A 101-year-old shares her best advice for young women
“Just go ahead and do your thing no matter what,” says Marian Cannon Schlesinger to today’s young women.
At 101 years of age, she is still painting, writing, watching Rachel Maddow, and reading two newspapers a day.
As we approach the fiftieth anniversary of JFK’s assassination, many of the people who can recall the era in detail have passed on.
Marian Cannon Schlesinger was married to Arthur Schlesinger Jr., historian, speechwriter and special advisor to President John F. Kennedy, living in D.C. and raising four children during his Washington years.
Well-traveled, having studied in China prior to their marriage, she returned to Cambridge, Massachusetts after their divorce. She has written and illustrated five children’s books and, in 2012, published the second volume of her memoirs: “I Remember: A Life of Politics, Painting and People.”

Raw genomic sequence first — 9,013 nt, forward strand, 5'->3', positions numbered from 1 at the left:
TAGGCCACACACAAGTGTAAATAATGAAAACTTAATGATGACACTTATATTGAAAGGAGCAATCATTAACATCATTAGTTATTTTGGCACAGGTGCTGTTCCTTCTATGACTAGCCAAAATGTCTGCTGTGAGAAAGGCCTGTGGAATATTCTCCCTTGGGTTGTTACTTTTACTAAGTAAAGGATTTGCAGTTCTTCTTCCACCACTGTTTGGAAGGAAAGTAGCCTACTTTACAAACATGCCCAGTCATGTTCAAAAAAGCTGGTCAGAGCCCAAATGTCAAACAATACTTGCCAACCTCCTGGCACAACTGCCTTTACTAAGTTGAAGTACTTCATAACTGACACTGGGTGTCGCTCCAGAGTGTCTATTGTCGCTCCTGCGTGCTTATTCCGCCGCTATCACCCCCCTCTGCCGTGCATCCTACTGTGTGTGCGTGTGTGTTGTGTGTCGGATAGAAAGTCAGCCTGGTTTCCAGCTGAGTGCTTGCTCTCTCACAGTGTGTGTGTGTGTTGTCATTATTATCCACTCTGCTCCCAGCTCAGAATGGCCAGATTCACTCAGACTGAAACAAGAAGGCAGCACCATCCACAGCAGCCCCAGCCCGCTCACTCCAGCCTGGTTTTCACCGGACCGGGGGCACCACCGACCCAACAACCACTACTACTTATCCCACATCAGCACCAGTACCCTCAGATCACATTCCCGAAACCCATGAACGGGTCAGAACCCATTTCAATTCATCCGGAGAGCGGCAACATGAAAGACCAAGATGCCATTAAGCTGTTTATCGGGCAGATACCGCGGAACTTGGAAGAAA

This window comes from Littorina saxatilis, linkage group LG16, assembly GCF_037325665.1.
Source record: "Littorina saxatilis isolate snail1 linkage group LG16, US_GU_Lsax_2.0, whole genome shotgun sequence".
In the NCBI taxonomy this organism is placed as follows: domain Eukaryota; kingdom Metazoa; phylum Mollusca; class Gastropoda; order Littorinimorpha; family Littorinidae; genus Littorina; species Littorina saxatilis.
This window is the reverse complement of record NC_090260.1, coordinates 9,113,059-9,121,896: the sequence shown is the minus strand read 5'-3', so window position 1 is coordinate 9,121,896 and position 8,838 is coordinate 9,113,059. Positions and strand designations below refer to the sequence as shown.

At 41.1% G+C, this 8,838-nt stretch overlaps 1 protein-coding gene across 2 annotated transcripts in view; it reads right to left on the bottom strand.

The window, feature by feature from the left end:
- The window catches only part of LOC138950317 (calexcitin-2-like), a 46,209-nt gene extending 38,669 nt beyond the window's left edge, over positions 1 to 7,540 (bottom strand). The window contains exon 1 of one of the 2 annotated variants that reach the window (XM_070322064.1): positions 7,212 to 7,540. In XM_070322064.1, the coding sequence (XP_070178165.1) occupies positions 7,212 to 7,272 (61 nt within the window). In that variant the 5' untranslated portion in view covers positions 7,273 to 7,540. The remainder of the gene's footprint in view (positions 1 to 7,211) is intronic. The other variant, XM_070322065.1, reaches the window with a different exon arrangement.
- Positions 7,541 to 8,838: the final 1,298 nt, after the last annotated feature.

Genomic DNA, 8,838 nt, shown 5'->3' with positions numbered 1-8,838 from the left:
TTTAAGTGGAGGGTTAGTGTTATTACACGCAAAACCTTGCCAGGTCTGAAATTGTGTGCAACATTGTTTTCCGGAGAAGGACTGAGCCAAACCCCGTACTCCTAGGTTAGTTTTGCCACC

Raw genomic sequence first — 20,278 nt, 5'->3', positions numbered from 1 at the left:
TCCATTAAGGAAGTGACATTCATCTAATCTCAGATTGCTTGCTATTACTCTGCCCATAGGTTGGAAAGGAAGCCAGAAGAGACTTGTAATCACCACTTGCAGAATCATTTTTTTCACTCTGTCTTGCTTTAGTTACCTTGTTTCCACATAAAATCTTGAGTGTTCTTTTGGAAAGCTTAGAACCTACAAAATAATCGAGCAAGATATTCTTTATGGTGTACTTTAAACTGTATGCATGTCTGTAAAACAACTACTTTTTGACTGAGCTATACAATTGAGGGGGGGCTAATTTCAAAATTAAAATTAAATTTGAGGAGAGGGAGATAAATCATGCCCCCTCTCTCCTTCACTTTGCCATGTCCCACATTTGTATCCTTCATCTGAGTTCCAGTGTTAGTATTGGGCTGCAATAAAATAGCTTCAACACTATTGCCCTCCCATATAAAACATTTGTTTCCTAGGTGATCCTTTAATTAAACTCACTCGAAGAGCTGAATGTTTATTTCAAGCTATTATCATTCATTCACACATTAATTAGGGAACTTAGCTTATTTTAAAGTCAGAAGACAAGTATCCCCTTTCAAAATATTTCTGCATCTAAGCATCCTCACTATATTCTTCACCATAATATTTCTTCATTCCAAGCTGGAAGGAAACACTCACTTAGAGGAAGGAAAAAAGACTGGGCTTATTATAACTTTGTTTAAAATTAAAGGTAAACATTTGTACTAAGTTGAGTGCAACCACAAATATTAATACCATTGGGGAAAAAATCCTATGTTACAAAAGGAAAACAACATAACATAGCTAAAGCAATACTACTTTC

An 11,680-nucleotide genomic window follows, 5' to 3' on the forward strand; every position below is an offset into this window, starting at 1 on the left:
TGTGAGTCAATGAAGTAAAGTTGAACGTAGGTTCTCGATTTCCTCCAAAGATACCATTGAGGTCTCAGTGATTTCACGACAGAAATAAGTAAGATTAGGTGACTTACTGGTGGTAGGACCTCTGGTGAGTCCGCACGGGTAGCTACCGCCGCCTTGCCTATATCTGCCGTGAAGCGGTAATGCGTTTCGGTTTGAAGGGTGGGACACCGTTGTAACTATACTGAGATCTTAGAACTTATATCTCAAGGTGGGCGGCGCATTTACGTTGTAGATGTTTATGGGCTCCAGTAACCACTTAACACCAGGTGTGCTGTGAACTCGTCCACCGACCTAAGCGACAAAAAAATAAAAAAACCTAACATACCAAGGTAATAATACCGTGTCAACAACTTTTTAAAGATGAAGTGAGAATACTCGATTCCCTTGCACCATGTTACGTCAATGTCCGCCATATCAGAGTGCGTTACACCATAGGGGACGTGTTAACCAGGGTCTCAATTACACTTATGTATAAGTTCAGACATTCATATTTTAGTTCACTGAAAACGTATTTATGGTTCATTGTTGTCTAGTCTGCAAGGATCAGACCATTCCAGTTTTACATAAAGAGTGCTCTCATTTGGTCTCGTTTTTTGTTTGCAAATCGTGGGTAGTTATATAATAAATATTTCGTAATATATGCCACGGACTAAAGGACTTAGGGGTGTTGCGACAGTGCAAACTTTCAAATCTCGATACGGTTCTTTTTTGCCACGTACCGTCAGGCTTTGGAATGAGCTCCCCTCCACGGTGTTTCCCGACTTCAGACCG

Amidst all the cheering from individuals such as “Lean In’s” Sheryl Sandberg, many educated women of privilege in America have opted out of careers and public engagement to raise families, touting domesticity as a singular focus, in part because the alternative juggling act is so difficult and the infrastructure in the U.S. to support working parents is so paltry.
A centenarian who participated in a relatively traditional marriage might be the last person one would expect to call these women out.
But when I talked to her, Ms. Schlesinger refocused the conversation on responsibility as much as personal happiness: “Well-taken-care-of women who are well-educated, highly intelligent, well-read — a woman who has all this quality, all this talent, all this energy and yet nowhere to put it — I don’t know,” she said. “I would start by saying you can involve yourself in local problems. There are all sorts of things that have to be tended to in the world.”